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Sunday, March 8, 2015


It was exactly a year ago that Malaysian Air 370 disappeared.  What happened?  Early on I provided a personnel assessment:
  • Forty minutes into flight, something happened:
    • we might never find out if it was terrorism, a malafunction or what, but there was a sudden southwest turn, with dramatic altitude adjustments
    • as the pilot could not communicate, he nevertheless headed for the closest airport, which was Langkawi
    • or terrorists ordered the plane to head in that direction
    • at some point, the pilots and everyone else on board lost consciousness, and the automatic pilot took over, continuing the flight in this new, now, more southerly direction (called the Zombie or Ghost Plane, which is what happened to golfer Payne Stewart)
    • when the fuel ran out 7.5 hours after take-off, the plane crashed into the ocean around 1500 miles southwest of Perth, Australia
The absolute universe of crash sites actually extends North into Europe.  Jeff Wise wrote The Plane That Wasn't There:  Why We Haven't Found Malaysia Airlines Flight 370, with a Kindle price of $2.99.

Interestingly enough, a Category 5 ocean storm, Gillian, with gusts up to 195 MPH, was at that heading straight for where "experts" theorized as the highest probability crash site 1500 miles west and slightly south of Perth in the Indian Ocean:

The comprehensive search has ONLY been confined to the original speculation off Australia in the Indian Ocean:

In those early days, my gut feeling was the plane ran into a sudden problem, and ended up crashing into the South China Sea/Gulf of Thailand or possibly even Thailand (map below by Andrew Heeneen):

About 37.5 minutes after take-off, the last voice contact was made at 01:19 Malaysian time.  The aircraft disappeared from air traffic controllers' radar screens at 01:21 when the plane's transponder failed to function.  While Malaysian military radar purportedly continued to track MH370 until 02:22 just north of Banda Aceh (remember that horrific Great Sumatra 9.2 earthquake the day after Christmas in 2004?), I surmised there might have instead been a catastrophic event, and the plane just fell to Earth (see map above to find the crucial 40 minute point of the flight).  Maybe a glitch, perhaps some weather phenomenon, or whatever the Malaysians saw, but Indonesian, Thai and Vietnamese radar failed to detect anything after the transponder went.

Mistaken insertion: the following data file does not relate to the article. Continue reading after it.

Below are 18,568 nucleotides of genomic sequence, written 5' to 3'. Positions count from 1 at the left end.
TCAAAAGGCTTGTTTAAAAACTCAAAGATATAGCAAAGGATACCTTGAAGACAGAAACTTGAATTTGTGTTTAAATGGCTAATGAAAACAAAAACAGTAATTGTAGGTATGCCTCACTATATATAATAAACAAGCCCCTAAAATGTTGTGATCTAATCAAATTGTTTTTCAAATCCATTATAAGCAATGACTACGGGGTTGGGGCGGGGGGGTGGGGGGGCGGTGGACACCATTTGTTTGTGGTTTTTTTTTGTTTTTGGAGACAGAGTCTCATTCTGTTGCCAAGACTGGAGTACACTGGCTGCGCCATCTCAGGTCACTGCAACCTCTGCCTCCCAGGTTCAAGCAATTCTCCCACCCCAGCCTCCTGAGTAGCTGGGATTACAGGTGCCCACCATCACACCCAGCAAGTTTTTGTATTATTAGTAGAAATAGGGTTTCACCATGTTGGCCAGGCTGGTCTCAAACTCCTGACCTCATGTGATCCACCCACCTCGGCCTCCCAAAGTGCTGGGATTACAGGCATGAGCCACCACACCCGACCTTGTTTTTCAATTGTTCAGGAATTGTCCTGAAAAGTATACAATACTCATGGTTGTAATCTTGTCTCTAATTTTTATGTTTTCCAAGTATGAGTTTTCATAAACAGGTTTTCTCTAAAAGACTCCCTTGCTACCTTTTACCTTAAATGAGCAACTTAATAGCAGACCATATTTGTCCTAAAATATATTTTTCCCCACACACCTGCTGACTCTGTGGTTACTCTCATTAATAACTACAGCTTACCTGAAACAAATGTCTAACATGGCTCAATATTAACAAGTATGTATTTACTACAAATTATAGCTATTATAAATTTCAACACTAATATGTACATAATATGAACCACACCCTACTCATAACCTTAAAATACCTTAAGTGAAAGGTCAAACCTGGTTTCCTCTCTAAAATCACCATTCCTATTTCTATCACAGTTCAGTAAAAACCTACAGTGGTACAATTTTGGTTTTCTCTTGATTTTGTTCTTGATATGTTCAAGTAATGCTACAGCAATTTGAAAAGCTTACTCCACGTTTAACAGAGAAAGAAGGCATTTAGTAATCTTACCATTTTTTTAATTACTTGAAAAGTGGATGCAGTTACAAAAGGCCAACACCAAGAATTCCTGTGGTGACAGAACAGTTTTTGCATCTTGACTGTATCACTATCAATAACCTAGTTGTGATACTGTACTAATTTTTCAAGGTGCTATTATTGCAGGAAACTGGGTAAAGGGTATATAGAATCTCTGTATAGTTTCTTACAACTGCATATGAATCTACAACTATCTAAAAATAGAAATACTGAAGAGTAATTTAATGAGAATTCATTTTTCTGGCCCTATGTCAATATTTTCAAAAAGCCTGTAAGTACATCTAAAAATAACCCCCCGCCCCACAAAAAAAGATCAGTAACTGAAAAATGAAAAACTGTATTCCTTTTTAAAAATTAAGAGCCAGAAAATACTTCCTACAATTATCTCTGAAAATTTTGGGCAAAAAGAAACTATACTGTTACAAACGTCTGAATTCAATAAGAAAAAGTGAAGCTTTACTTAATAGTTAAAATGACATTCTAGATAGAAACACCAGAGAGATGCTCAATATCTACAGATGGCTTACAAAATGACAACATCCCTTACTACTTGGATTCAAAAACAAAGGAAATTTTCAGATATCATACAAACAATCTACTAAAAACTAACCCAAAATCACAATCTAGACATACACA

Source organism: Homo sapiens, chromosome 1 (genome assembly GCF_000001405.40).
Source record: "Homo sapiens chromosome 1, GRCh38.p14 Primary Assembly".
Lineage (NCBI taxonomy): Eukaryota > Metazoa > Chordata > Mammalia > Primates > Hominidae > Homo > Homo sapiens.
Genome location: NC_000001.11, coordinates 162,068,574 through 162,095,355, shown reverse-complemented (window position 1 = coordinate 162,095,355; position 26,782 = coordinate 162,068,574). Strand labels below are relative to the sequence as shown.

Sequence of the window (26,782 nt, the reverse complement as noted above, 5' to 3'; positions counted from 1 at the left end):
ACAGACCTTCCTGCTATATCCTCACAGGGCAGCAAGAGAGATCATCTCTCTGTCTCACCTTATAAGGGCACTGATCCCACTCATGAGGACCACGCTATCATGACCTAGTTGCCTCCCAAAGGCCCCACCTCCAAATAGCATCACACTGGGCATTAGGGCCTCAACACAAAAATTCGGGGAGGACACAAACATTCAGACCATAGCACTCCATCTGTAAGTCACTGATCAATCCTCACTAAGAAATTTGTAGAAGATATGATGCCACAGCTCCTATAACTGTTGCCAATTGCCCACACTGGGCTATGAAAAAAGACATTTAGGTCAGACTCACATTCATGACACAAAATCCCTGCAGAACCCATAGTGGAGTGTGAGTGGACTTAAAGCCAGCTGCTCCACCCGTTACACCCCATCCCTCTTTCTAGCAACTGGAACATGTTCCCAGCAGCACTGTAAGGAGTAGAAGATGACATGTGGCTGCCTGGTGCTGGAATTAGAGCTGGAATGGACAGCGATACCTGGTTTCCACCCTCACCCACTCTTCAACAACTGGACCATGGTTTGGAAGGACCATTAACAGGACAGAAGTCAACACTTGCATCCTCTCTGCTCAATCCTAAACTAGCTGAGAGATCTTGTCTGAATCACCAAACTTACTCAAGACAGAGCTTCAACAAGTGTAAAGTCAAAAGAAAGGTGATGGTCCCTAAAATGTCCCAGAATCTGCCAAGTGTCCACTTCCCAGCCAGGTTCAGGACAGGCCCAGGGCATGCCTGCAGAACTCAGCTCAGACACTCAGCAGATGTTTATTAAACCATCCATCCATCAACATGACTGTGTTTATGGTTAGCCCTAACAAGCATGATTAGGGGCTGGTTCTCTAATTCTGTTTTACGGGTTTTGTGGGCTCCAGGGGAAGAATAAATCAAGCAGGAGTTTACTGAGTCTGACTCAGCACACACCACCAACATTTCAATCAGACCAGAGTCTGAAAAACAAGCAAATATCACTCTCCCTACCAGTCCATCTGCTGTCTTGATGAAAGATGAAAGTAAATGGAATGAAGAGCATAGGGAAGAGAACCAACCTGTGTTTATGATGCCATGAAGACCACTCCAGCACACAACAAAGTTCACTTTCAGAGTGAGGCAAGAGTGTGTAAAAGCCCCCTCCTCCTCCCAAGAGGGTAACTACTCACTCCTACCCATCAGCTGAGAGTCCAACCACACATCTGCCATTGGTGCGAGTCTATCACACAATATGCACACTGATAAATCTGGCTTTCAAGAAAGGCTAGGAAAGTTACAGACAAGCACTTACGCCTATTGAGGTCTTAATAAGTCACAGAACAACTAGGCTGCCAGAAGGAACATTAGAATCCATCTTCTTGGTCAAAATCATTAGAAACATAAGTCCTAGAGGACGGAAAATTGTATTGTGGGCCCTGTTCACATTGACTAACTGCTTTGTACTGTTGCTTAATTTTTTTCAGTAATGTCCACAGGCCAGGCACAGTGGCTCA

I don't believe in miracles and ghosts, but the lack of current evidence makes some of those bizarre theories (not mine) perhaps more probable:
  • The plane was kidnapped by terrestrials and everyone is still alive at some airport on Planet Earth, probably Pyongyang or somewhere in Crimea, so Putin can be blamed, or maybe even on a beach waiting for Lost 2 to be filmed (less than 1%, way less)
  • The primary culprit was the Gulf of Thailand version of the Bermuda Triangle  (1 chance in 100,000), which caused the problem and might well be where the plane will ultimately be found 
  • Meteor (1 in a million)
  • Somehow Edward Snowden is involved (1 in a billion)
  • The Illuminati did it (1 in a trillion)
  • Kidnapped by aliens and someday everyone will be returned (1 in 9 quadrillion)
  • Sucked up by a black hole, something for which CNN is still trying to overcome (1 in a Googel)
A 584-page report was today issued by a 19-member independent investigation panel, and nothing of particular import was shared, except that the battery on the flight recorder had expired in December 2012.  Batteries again, but there was some quasi-concern about a 487 pound package of lithium ion batteries allowed to be shipped in the cargo compartment.  The search of the 23,166 square mile swath in the southern Indian Ocean is expected to end in May, but Australian Prime Minister Tony Abbott indicated that there are 36,834 square miles yet to be investigated.

The human trauma will continue until there is some confirming resolution.  Yes, Malaysian Air, Boeing (777), Germany's Allianz and UK's Lloyds could well be liable for a couple of billion dollars, or not, but the greatest tragedy will be to the  suffering family and friends of the 239 currently missing. the case of MH370, unless they find the airplane, the cockpit voice recorder, and the flight data recorder — and those devices can categorically prove terrorism or some other form of negligence — there’s a distinct possibility these families will get little or nothing above the standard $175,000. This crash, Alpert says, “might turn out to be very inexpensive.”
The couple of billion ($10 million/passenger) families are expecting could well be overridden by something called the Montreal Convention!  Cruelly, this could all take a decade and more to be resolved.  The opening act was an offer of $5,000 from Malaysian Air.  


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